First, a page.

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MD Racing #WNSTSWEET16 Moments for Preakness Week

Posted on 13 May 2014 by Gary Quill

Whether you are a native Marylander or a transplant, unless you are an octogenarian can you truly appreciate the rich history that thoroughbred horse racing has in the Free State.

More than a half-century before Mayflower moving vans hauled the Baltimore Colts off to Indianapolis and long before the St. Louis Browns moved to Baltimore to become the Orioles, the “Sport of Kings” had already compiled a long list of great thoroughbred racing moments in Maryland.

It’s doubtful that in my 45+ years of actively being a fan, that I can accurately whittle down these great moments to a mere sixteen (16). But for the sake of celebrating WNST’s 16 years of existence, I’ve compromised and referenced only moments in my lifetime with one obvious exception.

16. Deputed Testamony (1983)
Bred in Maryland on Bonita Farm in Harford County by his trainer Bill Boniface, Jr. and ridden by Maryland native Donnie Miller, Jr. this 3-year-old son of Traffic Cop splashed home to win by 2¾ lengths. He remains the most recent of eight Maryland breds to have won the Preakness Stakes. One year later at Pimlico, he won the City of Baltimore Handicap in track record time for a 1 1/16 mile event in 1:40 4/5, which still stands today.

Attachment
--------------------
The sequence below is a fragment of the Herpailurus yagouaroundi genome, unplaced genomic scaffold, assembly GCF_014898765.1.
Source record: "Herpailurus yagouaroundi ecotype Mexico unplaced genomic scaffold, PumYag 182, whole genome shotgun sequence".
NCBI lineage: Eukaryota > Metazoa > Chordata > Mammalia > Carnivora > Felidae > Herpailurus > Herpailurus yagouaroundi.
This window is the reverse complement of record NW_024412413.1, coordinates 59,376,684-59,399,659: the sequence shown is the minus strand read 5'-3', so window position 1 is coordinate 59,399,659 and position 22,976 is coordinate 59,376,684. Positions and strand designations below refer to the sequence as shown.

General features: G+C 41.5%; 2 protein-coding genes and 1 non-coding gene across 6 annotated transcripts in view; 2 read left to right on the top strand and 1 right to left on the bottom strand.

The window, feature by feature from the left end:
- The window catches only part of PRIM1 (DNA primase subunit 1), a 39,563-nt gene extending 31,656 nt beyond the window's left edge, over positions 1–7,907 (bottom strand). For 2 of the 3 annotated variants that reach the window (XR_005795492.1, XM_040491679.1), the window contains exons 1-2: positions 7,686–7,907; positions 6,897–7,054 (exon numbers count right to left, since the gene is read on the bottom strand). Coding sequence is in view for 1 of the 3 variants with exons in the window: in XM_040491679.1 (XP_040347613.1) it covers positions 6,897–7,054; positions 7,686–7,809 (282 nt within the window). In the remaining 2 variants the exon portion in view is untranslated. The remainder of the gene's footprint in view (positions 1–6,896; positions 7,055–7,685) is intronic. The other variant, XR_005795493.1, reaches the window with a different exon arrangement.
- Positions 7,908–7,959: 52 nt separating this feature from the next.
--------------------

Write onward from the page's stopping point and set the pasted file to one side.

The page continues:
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#WNSTSweet16 list — Who broke our hearts in Baltimore?

Posted on 11 February 2014 by Drew Forrester

I guess that’s why they gave this week’s list to “the varsity”, huh?

Seriously — this thing was tough.  Lots of angles to play in the “Heartbreakers” edition of the Sweet 16 list we’re compiling on a weekly basis here at WNST.net.

Teams?  Players?  Specific plays?  Other “issues” like teams moving, etc.?

How do I rank them?  How do I consider one over the other?

It wasn’t easy.

But I nailed it.


Let’s start at #16 with an incredibly heartbreaking moment from the 2011 Preakness.  Why was it heartbreaking?  Because your’s truly had the boxed exacta of Shackleford and Astrology with a boatload riding on it.  How much is a boatload?  Try $5,700 worth of cold, hard cash if those two just wind up 1-2 in either order.

Wanna see how close ol’ Drewski was to $5,700?  Watch below and weep along with me as those two horses pull away from the field in the last 500 yards, only to see that scumbag Animal Kingdom come out of nowhere to steal $5,700 from me.


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